In the hours leading up to the final verdict against former Bosnian Serb leader Radovan Karadzic, the American channel PBS premiered a documentary about the trial of another wartime Bosnian Serb leader who is awaiting his final sentence for the atrocities committed in the country, Ratko Mladic.
Mladic, who was commander-in-chief of Bosnian Serb armed forces during the 1992-95 Bosnian War, is appealing the life sentence he received in November 2017 from the International Criminal Tribunal for the Former Yugoslavia (ICTY) for multiple counts of war crimes, including the ethnic cleansing of Bosniaks and Croats during the war in areas under his command, and also for his involvement in the 1995 Srebrenica genocide.
CNN’s Christiane Amanpour spoke to Henry Singer, co-director of the PBS documentary titled The Trial of Ratko Mladic. The film focuses on the four-year trial of Mladic, and talks about all of the charges from the indictments against Mladic and Karadzic.
Amanpour, who had reported from the Bosnian War, asked Singer about the parallels between the resurgence of nationalism in the western world in recent years and the nationalism in the Balkans of the early 1990s during the breakup of Yugoslavia.
"When we started the film, we had no idea obviously that it was going to be so, sadly, topical. We wanted to make the film because it's a historic trial, and my co-director and I felt no one knows what the ICTY is doing, it's an extraordinary institution, it's bringing alleged war criminals to trial. And yet, in the six years it took to make this film, the world has changed. We've seen Trump as president, Brexit, we have a lot of anti-immigration rhetoric - and a lot of it is built on nationalism. So in a funny kind of way this trial and this film, and the war in the Balkans is a kind of a past microcosm of the events we are seeing today," Singer said.
Singer went on to talk about how filmmakers dealth with the contrast of what wartime Mladic was like and the frail old man sitting in the Hague courtroom during his trial. Mladic was at large for years before he was arrested in Serbia in 2011. By then he was 68, and his health had visibly deteriorated due to a series of strokes he had suffered in the meantime.
"We tried to get access to him, we tried to get an interview with him. And he played us, to certain extent. And as result we saw the Mladic that, no doubt, you were very familiar with back when you covered the war. Because he would say he wanted to do it, and he would write a letter - one needed a letter from him to interview him - and then that seemed to be forgotten, and he'd retract it. In the courtroom, most of the time he was quite calm, most of the time he watched proceedings. His health, terrible health when he arrived, became much better under the care of the medical authorities in the detention centre... Occasionally you'd see what I would call the Mladic of the 1990s. The rest of the time, he was rather passive, until at the end of the film - viewers will see at the end of the film - he has an outburst at the end of the film where he basically says the court is a kangaroo court, created by NATO, et cetera... In the film we had to use clips like that to try to remind the viewers of who Mladic the warrior was, because we worried they would forget who was on trial, it was not this frail man," Singer told Amanpour.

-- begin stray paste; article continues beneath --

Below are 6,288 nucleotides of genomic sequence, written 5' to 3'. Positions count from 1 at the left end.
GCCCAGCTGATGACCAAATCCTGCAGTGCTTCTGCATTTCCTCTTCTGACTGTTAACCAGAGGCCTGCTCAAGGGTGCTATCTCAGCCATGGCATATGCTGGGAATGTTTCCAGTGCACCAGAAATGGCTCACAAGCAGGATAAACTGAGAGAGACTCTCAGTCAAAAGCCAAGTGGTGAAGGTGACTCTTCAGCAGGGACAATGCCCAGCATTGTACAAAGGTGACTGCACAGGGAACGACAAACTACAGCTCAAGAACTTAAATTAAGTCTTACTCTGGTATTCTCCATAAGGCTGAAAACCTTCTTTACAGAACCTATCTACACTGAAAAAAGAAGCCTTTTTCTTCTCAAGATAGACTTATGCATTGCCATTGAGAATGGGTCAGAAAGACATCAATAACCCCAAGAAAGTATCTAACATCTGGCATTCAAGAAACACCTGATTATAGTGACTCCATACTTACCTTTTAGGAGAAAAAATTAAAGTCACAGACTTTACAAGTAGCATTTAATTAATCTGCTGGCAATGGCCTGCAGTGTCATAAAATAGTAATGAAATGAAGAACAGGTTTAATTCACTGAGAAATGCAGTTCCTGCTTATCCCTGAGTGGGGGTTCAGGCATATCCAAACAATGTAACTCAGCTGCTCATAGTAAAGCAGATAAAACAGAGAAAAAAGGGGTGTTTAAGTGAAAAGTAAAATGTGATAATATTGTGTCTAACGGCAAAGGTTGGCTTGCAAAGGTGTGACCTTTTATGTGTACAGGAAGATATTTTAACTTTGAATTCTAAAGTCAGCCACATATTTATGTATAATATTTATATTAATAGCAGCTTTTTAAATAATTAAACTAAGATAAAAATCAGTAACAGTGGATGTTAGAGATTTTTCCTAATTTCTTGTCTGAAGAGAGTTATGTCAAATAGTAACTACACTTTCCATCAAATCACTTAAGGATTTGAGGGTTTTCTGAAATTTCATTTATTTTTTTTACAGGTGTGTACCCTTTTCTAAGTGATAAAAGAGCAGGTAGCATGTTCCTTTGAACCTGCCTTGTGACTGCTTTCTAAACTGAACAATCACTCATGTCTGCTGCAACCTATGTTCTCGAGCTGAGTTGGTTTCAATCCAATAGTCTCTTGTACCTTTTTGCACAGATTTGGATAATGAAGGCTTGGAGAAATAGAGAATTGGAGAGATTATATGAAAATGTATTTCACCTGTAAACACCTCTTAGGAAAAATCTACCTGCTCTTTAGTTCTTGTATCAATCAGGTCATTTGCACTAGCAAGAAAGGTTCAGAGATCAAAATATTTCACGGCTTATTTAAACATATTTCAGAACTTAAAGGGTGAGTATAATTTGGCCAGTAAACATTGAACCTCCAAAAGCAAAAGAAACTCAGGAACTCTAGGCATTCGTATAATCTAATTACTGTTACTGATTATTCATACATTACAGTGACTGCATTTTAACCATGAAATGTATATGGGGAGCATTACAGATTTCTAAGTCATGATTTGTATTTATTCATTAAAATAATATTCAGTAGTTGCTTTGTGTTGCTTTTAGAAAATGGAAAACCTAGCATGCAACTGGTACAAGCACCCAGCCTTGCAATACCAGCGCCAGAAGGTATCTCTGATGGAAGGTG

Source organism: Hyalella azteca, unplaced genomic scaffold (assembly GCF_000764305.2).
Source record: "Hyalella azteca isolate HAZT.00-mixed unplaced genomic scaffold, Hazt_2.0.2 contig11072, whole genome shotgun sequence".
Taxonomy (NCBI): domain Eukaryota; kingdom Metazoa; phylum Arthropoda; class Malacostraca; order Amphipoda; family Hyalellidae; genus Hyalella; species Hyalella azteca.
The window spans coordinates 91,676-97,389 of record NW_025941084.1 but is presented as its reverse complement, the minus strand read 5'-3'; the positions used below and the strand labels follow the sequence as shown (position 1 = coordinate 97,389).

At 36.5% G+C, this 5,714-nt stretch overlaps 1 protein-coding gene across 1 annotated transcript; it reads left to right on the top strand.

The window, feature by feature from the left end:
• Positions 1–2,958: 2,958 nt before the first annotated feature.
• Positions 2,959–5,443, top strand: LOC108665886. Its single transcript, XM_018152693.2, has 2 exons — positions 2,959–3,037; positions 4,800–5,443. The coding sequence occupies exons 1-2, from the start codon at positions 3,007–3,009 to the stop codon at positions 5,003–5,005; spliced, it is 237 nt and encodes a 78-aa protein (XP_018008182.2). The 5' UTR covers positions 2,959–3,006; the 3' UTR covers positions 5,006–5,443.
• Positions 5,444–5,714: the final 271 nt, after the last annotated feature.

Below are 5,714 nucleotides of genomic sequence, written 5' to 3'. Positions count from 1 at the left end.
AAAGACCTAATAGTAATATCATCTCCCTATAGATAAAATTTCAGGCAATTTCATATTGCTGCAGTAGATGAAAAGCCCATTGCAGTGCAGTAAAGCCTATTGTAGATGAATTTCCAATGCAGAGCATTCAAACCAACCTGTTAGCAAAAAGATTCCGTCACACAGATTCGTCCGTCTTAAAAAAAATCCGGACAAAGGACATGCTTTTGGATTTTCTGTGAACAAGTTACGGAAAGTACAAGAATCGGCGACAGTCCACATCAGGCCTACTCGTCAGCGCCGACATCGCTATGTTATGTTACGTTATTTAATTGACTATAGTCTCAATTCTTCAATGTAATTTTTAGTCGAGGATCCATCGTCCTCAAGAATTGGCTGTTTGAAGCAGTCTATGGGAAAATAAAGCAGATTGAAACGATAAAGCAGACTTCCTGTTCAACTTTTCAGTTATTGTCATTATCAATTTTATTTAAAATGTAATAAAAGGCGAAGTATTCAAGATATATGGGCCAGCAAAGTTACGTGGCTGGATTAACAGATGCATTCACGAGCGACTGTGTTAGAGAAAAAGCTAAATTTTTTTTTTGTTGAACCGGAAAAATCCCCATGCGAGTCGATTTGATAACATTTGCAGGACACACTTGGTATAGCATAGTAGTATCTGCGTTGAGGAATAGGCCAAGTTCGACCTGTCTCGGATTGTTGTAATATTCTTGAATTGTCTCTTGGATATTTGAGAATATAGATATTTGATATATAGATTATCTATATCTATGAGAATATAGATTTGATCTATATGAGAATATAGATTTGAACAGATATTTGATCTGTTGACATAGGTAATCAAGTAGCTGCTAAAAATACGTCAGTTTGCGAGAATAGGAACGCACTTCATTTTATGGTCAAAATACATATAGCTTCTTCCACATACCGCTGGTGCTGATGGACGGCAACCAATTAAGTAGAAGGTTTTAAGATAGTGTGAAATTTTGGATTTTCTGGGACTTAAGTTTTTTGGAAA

In many clips from the period, Mladic is seen talking about defending Serbs, which he perceives as having a long history of victimhood. Amanpour asked Singer how did that narrative play out when presented in the ICTY courtroom.
"As you know, in that region, the past is the present. Every ethnic population has its own narrative. And as you said, the Serbs have a narrative of victimhood, going right back to the invasion of the Turks and the Ottoman empire in the 14th century. How did it play in the courtroom? From what we observed... what the court was interested in was the facts. The defence would bring in witnesses to talk about that narrative, and in watching the court, and certainly in that verdict, I don't think that that played particularly well. We know, and the film shows, that he was guilty of 10 of 11 counts - the only count he wasn't guilty of was the count of genocide in six municipalities," Singer said.
Singer added that the unprecedented access the filmmakers had to both Mladic's defence team and prosecutors at the ICTY was largely thanks to luck and timing. Mladic's case was the last major case the ICTY processed before it closed in 2017.
"We went o the ICTY towards the end of its life. I think the institution felt we were doing extraordinary work, and no one really knows what we are doing. When it came to (Mladic's) defence, I think the defence felt 'What do we have to lose? World opinion is against us...' With the prosecution, again, there was a certain amount of hesitancy, but mostly I think we were lucky in terms of the timing. They want the story out there, of the extraordinary work that the ICTY is doing." Singer told Amanpour.
Mladic's defence appealed the life sentenced handed to him in November 2017, and the Mechanism for International Criminal Tribunals (MICT) - a successor body to the ICTY - is expected to issue a final ruling on the appeal in 2020.